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Invesco Structures Hybrid CLO; LBO Funds Seen Driving Euro Market

24 Feb 2002

Invesco is working withLehman Brothers on a $300 million collateralized loan obligation comprising roughly half European loan collateral and half U.S.-based collateral as larger leveraged buyouts drive bigger bank deals in the European new issue market. Invesco is still in the process of ramping up the deal and will be looking to close the transaction by the end of next month. "We are beginning to see the European [loan market] maturing. It doesn't have the size or liquidity of the U.S. market, but it has the same type of investment advantage," said Brian Mitchell, product manager at Invesco, explaining why the firm is buying up European collateral.

A banker close to the deal explained that more managers have been able to ramp up European deals because private equity funds have been supplying the European primary issue market with deals large enough to provide adequate liquidity on names. The larger bank deals allow for a "C" term loan to be carved into the structure for investors, providing spreads of at least LIBOR plus 320 basis points, mimicking pricing on U.S-based "B" tranches. The size and pricing make the deals work for CLO arbitrage structures as managers seek to capture the spread between issued liabilities and the purchased assets. Pure European deals are still tough to pull off and U.S.-based collateral is still usually needed on deals because there are not enough deals with "C" tranches to support large structures and rating agency diversification requirements, explained the banker. Mitchell agreed, citing big LBOs as a driver for loan collateral.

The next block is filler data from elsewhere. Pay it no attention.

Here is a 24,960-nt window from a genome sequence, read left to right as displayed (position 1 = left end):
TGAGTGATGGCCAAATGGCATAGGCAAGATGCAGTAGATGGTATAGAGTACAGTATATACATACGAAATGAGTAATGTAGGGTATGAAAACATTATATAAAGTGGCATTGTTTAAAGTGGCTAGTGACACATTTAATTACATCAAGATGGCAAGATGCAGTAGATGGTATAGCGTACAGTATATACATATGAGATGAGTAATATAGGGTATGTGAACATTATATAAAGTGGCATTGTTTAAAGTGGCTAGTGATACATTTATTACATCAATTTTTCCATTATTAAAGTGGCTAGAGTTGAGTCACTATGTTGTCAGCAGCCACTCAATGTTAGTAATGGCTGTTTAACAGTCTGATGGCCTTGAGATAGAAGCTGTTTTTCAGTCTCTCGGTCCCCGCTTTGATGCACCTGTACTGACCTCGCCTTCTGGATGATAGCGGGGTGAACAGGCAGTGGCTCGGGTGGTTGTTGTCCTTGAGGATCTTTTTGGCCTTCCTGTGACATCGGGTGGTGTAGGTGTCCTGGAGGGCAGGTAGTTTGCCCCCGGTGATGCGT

According to Initiative Europe, a London-based private equity information provider, average LBO deal size in Europe has increased from E171.2 million in 2000 to E212.8 million in 2001 despite a decline in overall deal volume from E64.8 billion in 2000 to E59.6 billion in 2001. Hazel Clapham, analyst at the research firm said, "Projecting forward there is no reason why the trend would change," regarding the increasingly large size of private equity deals. "It used to be that the middle market was the bread and butter. Since 1999 we have seen deals that are a billion plus," she noted. Clapham noted that many funds have doubled in size and need increased deal sizes to manage their portfolios.


European LBO Issuance
YearNumber of DealsValue of Deals (E billions)Average deal size (E millions)
provided by Initiative Europe Limited
24 Feb 2002